Now, they didn't know Paul from Adam. They know he's a Jew, they're Jews, but he's got some weird take on things that they've never heard of before. Why are they excited to hear some fringe Jewish wanderer peddle his idiosyncratic spin on the faith received once and... for all?... by the children of Israel?
The answer to that is, they were hungry for God! These men and women had a relentless yearning, a heartfelt passion, for more of him. And if listening to Paul could give them even a scrap of new insight or a tidbit of a taste of how good their LORD is, then, they figure, isn't that worth their time this sabbath? They have a hunger for God that puts many of us to shame. Theirs is not a sabbath-only religion. Theirs is not a perfunctory devotion. Theirs is an all-consuming passion that changes how they live – and makes them better.
See, the Thessalonian Jews, their religion made them worse. It made them violent zealots, full of envy and pride and hard-heartedness, manipulative enough to stir up a mob and pin the crime on Paul. And that is not at all what the Law of Moses was supposed to do for them! “Justice, and only justice, you shall pursue,” the Law said, with no partiality, no distortion, no other motives whatsoever (Deuteronomy 16:19-20). The Law demanded that Israelites should never “spread a false report” or “join hands with the wicked to act as a malicious witness” (Exodus 23:1).
And that is exactly – exactly – what the Thessalonian Jews did. Sure, they could justify their meanness. They could point to exigent circumstances, talk a big game about the “greater good.” But the fact of the matter is, in the way they reacted to Paul and his message, all their religiosity defied the Torah, debased their character, and took them further away from God.
The Berean Jews have a different story. Their religion made them better. This nobility here – it isn't a matter of breeding, like the Berean Jews just crawled out of the deeper end of the gene pool. No, what happened is that their religiosity is what God meant for it to be – something ennobling, something that builds up good character, something that's focused on him and not on themselves – something that holds them accountable, rather than giving license to their whims and desires. We all could use a hefty dose of that kind of religion, that kind of piety – the kind that makes us noble, the kind that makes us consistent.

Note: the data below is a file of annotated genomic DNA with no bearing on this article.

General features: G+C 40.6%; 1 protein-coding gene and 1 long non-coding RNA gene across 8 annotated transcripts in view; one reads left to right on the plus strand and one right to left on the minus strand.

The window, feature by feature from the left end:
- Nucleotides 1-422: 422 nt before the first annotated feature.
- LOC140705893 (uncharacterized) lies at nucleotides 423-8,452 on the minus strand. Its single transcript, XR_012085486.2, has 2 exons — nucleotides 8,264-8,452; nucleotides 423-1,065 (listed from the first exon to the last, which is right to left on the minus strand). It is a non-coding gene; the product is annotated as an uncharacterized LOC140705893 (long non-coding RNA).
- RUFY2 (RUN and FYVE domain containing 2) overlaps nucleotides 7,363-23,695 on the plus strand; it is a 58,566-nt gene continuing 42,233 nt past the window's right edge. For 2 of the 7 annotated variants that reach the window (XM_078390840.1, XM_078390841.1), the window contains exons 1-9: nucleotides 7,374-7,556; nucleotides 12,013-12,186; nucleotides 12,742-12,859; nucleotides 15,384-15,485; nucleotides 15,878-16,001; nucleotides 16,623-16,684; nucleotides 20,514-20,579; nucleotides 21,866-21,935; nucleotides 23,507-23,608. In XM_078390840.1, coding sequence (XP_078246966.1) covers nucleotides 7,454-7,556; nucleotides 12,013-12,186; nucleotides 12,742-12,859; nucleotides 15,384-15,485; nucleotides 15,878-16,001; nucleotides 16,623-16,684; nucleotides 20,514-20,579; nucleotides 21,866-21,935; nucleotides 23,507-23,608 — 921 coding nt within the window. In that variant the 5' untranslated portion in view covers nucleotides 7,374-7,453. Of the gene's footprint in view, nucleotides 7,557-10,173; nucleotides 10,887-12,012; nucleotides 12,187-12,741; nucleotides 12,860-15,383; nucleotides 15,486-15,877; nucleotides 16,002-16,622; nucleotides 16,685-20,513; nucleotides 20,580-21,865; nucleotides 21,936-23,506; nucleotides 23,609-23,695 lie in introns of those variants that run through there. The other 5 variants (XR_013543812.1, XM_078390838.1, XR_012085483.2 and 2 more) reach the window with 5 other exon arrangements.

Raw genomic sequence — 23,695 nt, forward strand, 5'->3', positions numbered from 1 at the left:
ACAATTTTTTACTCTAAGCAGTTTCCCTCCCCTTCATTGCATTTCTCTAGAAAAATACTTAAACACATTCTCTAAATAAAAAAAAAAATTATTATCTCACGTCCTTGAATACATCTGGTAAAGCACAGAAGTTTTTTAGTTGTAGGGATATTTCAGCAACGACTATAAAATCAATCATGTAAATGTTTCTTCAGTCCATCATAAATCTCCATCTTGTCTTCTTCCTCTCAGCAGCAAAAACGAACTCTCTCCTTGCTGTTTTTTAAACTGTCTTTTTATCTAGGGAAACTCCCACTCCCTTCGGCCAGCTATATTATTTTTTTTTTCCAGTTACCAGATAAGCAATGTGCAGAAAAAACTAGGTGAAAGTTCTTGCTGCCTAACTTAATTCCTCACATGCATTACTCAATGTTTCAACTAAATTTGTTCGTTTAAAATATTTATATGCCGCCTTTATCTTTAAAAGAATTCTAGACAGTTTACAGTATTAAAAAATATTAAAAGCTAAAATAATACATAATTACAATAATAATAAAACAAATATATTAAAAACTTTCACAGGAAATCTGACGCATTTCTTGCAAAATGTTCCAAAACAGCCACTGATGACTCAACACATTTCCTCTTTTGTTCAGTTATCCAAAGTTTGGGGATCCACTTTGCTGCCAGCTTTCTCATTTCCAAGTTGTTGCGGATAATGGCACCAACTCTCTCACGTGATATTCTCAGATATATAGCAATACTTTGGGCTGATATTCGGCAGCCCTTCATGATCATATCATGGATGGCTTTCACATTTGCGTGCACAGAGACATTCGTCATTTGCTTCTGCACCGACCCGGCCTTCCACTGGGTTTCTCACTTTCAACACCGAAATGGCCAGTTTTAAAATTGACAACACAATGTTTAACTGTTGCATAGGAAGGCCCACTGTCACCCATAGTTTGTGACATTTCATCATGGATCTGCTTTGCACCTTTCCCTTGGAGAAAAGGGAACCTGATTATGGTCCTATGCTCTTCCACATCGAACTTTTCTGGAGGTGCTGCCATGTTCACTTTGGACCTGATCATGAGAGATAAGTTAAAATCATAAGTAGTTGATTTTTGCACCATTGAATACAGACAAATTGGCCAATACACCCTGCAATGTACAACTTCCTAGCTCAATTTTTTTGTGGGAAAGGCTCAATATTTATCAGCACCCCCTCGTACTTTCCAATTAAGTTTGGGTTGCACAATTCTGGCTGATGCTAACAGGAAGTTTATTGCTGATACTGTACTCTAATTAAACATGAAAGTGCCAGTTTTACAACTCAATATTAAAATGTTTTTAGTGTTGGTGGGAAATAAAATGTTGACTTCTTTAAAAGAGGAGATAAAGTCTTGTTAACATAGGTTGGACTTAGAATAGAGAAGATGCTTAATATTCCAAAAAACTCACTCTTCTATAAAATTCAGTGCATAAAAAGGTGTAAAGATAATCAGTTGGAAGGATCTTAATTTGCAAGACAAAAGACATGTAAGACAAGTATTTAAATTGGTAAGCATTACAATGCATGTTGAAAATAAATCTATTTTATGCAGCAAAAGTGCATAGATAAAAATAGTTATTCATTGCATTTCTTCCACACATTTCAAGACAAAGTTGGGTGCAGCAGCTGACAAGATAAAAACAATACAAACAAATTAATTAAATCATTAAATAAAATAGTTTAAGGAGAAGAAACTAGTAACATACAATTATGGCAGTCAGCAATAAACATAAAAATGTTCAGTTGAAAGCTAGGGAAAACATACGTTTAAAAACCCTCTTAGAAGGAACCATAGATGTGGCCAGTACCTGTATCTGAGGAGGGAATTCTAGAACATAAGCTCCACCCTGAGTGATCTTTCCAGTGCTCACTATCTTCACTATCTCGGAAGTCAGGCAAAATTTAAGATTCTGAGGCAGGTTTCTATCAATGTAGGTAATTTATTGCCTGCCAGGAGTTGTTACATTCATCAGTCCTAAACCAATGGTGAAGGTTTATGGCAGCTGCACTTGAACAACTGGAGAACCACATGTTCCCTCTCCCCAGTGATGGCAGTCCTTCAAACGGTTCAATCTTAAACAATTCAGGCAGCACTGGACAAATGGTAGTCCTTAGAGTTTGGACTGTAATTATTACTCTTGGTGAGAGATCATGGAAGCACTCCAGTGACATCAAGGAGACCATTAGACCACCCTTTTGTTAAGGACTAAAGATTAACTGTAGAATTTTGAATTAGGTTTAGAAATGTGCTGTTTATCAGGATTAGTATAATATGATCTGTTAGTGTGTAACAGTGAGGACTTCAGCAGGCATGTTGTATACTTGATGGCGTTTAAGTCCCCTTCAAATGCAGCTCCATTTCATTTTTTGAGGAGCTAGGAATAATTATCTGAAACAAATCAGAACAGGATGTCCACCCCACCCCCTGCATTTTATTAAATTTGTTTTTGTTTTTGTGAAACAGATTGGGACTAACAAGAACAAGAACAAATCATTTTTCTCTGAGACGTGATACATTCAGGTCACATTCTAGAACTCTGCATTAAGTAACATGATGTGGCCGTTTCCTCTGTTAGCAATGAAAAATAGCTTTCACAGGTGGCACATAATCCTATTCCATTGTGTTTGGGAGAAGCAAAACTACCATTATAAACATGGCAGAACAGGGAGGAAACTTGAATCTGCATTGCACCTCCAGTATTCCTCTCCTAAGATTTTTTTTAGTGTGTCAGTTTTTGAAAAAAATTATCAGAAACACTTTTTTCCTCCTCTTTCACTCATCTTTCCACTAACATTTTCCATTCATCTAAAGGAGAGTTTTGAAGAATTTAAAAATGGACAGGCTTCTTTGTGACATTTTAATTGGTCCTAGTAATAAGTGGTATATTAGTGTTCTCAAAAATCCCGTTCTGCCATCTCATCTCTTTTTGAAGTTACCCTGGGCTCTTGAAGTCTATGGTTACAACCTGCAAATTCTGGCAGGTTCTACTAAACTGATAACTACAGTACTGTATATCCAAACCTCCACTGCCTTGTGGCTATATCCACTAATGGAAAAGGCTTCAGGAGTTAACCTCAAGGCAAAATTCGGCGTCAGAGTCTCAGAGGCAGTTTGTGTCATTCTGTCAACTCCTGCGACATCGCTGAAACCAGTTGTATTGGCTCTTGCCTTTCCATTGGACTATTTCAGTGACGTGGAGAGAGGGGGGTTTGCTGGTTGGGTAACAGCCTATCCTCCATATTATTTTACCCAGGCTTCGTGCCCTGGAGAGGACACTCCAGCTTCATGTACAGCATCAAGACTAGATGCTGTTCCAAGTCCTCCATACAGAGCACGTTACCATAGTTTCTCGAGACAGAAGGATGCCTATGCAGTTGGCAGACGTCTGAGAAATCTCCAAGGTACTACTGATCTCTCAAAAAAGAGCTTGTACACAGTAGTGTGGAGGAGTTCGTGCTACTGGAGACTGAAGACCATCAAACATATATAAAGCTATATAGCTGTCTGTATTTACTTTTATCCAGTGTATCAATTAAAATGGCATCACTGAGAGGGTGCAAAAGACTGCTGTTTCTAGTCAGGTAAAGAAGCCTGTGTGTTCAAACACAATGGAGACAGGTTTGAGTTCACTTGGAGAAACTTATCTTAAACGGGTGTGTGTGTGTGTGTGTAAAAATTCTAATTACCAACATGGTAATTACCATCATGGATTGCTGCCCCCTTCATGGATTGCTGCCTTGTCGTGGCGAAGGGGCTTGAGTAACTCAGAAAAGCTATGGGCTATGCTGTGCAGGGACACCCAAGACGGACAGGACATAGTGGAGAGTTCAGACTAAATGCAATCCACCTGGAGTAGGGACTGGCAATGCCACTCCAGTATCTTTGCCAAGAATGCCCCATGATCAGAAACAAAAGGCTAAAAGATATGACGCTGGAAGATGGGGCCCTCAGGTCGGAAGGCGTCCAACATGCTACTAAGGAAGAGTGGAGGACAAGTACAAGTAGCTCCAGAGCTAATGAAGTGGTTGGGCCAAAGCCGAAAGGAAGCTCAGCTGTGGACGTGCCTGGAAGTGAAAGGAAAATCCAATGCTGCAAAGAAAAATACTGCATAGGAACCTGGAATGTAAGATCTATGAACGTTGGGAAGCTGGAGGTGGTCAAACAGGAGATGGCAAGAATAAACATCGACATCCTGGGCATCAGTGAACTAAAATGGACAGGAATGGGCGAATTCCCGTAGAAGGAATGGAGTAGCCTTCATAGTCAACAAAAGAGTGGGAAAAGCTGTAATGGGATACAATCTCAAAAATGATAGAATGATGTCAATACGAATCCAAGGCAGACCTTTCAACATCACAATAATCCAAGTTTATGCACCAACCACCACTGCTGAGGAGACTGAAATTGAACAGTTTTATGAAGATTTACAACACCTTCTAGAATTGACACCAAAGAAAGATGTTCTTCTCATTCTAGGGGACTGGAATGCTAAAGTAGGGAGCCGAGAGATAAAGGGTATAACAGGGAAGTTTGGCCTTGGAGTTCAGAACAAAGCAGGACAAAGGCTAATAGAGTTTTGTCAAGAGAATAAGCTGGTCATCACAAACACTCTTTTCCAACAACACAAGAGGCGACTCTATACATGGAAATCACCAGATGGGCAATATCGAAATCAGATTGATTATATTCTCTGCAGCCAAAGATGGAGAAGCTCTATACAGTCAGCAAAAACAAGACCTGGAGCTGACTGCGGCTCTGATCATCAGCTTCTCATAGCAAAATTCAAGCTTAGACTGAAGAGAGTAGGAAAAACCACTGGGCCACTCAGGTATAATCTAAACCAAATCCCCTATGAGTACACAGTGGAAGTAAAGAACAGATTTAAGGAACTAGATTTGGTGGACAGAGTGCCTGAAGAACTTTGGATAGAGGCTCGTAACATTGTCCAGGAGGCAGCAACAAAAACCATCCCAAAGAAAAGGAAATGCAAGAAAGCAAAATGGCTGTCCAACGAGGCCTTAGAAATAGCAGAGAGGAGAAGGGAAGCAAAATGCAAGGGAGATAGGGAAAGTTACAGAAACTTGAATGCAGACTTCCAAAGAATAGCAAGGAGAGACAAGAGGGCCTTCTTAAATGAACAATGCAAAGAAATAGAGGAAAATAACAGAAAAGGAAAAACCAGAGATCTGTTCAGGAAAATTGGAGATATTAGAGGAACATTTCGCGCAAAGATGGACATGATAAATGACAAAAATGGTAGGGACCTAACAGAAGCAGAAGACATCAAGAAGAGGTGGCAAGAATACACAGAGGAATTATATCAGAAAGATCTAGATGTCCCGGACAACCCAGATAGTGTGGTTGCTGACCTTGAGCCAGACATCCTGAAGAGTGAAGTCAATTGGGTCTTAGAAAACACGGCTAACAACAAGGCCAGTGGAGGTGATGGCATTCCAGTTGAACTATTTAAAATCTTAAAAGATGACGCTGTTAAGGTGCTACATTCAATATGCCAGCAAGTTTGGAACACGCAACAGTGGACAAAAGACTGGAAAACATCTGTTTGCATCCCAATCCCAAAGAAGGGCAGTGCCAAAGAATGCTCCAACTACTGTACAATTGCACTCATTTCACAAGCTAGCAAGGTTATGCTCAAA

The Bereans have a hunger for God. And because they have a hunger for God, and because they know that his Law demands truth and fairness for all, they receive the message with great eagerness. What that means, in essence, is that they've got “passion before” – they're excited, they're driven, they're ready and rarin' to go, all before they even have something in Paul's preaching to get really excited about. The Berean Jews are “predisposed,” inclined from the get-go, to be ready and willing to hear him out. In short, their hunger for God makes them open-minded – in a very specific way, as we'll see in a couple minutes.
Now, let's be honest. If you had to write up a list of the top ten traits the church has a reputation for, as viewed by our neighbors, “open-minded” is not very likely to make the list. Its opposite might show up. And partly, partly, that's because we don't lie down and nod vigorously to everything the culture says – well, the healthy parts of the church don't, at least. But partly it's because the American church has a serious listening deficit.